[Via Satellite 01-13-2015] The Eutelsat TV Observatory has revealed the results of its most recent research on the number of homes receiving channels broadcast by eight of Eutelsat’s television neighborhoods serving Europe, the Middle East and North Africa (EMENA). The results show a strong uptick of homes receiving television directly or indirectly by satellite.
A total of 274 million homes are now either equipped for Direct-to-Home (DTH) reception or connected to a cable or IP network offering channels broadcast by a Eutelsat satellite, up 37 percent from 207 million in 2010. Seventy percent of the 393 million TV homes in the footprint analyzed watch channels brought to them by a Eutelsat satellite.
All eight neighborhoods continue to experience audience growth. Eutelsat’s established the Hot Bird neighborhood remains in first place with 138 million DTH, cable and IP homes, up from 122 million in 2010. The fastest growth was recorded for the Eutelsat 9A with an audience primarily concentrated in Western Europe. Eutelsat 9A has risen from 5 million to 14 million, attracting 9 million new cable and DTH homes since 2010.
“In Western Europe satellite has remained important especially from a revenue perspective with high [Average Revenue Per User] ARPU — but is level at about 25 percent of the TV households. IPTV has been generally growing at the expense of primarily terrestrial, with cable and satellite losing market share to a lesser degree,” Sam Rosen, practice director at ABI Research told Via Satellite.
According to the Eutelsat TV Observatory’s research, DTH remains the leading reception mode within the combined audience of the Eutelsat neighborhoods measured, accounting for 160 million homes — a 44 percent increase from 111 million in 2010, increasing its market share to 58 percent from 53 percent. This growth in particular reflects strong demand for channels broadcasting from two neighborhoods: The Hot Bird neighborhood, with its pay-TV platforms and strong Free-To-Air (FTA) line-up, has driven steady expansion to 66 million homes in 2014 from 52 million in 2010; and Eutelsat’s 7/8 degree west neighborhood (shared with Nilesat), with a DTH base in the Middle East and North Africa, has risen to 52 million in 2014 from 27 million homes in 2010, with an offer of more than 1,000 channels.
“Looking across [Europe, the Middle East and Africa] EMEA as a whole, satellite is the strongest platform with about 42 percent of total households — this is heavily driven by the MEA region,” said Rosen, adding that high DTH growth rates in the MEA region are an indication of the strong role of satellite broadcasting.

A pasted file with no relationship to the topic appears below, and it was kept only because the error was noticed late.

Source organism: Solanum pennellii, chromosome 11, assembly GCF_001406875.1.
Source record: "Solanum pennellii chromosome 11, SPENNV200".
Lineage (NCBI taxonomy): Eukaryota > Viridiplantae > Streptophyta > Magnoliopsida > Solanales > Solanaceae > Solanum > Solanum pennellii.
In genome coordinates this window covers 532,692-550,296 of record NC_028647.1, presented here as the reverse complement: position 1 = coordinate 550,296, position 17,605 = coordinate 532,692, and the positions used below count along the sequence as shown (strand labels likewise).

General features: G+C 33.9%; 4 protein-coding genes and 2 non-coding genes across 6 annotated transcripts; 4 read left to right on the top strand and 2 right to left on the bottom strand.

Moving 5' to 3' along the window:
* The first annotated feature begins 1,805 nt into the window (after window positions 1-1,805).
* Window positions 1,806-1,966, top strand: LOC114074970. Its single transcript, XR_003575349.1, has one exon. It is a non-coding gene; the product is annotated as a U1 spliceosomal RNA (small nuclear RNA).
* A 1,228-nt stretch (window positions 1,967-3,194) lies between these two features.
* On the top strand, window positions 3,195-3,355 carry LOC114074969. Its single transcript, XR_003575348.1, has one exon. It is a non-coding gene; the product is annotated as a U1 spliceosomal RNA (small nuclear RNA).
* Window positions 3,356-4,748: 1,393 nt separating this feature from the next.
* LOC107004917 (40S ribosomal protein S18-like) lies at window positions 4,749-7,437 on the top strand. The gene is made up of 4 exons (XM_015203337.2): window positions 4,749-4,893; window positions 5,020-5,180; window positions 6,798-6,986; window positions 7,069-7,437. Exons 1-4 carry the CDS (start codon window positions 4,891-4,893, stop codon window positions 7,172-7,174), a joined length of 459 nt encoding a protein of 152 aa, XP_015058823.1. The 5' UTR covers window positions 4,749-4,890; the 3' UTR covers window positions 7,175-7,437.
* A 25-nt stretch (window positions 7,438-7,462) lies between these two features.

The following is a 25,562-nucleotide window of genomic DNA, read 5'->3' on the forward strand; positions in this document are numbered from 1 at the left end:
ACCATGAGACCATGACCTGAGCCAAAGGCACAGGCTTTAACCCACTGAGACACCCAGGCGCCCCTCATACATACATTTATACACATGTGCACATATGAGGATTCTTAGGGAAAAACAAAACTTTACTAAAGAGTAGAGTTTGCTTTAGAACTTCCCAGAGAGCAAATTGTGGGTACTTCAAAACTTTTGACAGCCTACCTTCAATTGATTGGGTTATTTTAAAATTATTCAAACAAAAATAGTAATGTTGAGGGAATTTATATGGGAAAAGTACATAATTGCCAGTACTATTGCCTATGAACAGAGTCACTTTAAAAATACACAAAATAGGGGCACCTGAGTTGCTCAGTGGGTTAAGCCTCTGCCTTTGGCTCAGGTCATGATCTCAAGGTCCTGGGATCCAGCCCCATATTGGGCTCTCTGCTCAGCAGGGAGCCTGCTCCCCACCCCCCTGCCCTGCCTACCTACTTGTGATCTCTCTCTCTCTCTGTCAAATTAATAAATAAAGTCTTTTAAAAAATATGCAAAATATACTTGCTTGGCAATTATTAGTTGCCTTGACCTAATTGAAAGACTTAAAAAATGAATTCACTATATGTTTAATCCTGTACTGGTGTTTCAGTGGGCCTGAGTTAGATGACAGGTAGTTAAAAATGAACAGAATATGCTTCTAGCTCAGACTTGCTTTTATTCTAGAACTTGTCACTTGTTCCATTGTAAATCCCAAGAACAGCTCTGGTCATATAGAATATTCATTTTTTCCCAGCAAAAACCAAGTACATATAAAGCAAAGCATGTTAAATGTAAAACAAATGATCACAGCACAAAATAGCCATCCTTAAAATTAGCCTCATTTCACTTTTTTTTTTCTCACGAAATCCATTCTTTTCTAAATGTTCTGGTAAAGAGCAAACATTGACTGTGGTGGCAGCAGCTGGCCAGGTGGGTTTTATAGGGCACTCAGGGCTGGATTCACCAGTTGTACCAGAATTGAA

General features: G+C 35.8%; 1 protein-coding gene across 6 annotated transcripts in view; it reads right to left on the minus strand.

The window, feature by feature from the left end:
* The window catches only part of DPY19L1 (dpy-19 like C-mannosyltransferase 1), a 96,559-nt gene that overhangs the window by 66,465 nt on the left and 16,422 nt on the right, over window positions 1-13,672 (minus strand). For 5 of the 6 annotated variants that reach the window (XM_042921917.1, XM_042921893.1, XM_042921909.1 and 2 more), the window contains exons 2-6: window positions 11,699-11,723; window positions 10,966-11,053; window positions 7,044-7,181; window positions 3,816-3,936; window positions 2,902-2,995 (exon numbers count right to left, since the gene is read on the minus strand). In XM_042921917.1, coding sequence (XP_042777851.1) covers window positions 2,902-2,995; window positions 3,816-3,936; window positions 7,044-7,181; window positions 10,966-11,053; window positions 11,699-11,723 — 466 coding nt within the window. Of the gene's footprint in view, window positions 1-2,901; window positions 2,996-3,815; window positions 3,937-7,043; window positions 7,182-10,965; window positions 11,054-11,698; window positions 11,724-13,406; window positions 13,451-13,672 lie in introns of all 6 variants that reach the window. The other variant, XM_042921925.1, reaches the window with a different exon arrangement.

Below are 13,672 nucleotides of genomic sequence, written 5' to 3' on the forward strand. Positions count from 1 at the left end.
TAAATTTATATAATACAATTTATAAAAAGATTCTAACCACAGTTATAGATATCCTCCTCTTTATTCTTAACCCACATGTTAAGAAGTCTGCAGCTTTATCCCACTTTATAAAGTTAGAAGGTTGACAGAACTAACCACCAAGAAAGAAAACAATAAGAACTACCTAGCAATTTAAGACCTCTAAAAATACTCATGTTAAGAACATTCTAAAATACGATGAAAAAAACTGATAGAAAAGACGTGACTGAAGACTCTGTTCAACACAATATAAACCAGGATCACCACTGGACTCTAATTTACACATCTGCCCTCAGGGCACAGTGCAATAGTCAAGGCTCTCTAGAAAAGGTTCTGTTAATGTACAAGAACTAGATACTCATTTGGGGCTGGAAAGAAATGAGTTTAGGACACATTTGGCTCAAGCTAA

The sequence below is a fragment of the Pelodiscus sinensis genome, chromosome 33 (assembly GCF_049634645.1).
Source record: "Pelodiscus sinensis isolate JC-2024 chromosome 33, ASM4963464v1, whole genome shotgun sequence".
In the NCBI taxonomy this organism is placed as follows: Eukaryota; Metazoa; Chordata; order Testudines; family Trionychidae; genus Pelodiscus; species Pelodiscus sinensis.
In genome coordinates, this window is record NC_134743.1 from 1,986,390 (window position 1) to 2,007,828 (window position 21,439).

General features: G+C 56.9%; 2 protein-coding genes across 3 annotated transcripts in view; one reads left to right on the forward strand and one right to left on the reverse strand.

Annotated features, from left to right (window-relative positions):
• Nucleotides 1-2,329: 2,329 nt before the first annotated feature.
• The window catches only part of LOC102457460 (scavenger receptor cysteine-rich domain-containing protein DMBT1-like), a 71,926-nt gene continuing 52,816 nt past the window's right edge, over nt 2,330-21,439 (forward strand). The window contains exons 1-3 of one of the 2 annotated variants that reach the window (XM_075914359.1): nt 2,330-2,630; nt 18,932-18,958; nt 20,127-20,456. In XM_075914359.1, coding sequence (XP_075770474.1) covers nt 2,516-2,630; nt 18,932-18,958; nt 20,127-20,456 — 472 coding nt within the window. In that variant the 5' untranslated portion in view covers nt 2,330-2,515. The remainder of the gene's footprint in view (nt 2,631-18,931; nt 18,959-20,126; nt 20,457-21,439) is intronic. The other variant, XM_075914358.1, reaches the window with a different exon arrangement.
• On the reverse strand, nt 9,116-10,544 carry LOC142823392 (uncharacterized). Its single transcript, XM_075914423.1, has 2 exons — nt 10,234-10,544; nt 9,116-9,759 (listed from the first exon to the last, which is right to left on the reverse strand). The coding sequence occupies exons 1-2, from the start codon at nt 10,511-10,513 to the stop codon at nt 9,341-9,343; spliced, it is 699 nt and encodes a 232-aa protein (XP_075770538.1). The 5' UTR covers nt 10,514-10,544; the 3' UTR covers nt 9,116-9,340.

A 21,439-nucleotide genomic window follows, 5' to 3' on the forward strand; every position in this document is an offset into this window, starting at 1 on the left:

The Eutelsat TV Observatory also studied general trends in DTH, cable, IPTV and Digital Terrestrial Television (DTT) reception in more mature Western European markets. Fifteen countries were surveyed, accounting for 179 million TV homes. Results showed DTH as the main mode for TV reception in Western Europe, up 7 percent to 58 million homes from 54 million in 2010, and accounting for one in three homes. Exclusive DTT reception has risen to 48 million from 44 million homes, while cable has declined to 44 million homes from 50 million. IPTV has increased from a modest base of 10 million homes to 29 million in 2014 — of which 15 million are in France.
“IPTV has been the key growth platform [for television in Western Europe], with France paving the way,” said Rosen. ABI Research has found that “cable has remained relatively flat on a total household basis while satellite has shown slow growth,” with FTA broadcasts being an important factor.
According to the Eutelsat TV Observatory the total audience of the Hot Bird satellites in Western Europe has continued to expand, reaching 67 million homes in 2014, up from 62 million in 2010.
“This extensive research confirms that satellite remains the backbone of digital broadcasting infrastructure, delivering channels to homes on a DTH basis and enabling operators of cable and IP networks to enrich and diversify their line-up,” said Michel Azibert, Eutelsat’s chief commercial and development officer, in a statement.
Rosen said the number of TV households in Western Europe has been gradually growing with the population, while pay-TV has been more robust, thanks primarily to the popularity of rich content such as sporting events and some high profile series. ABI Research expects the number of pay-TV households worldwide will surpass 1 billion by 2020.
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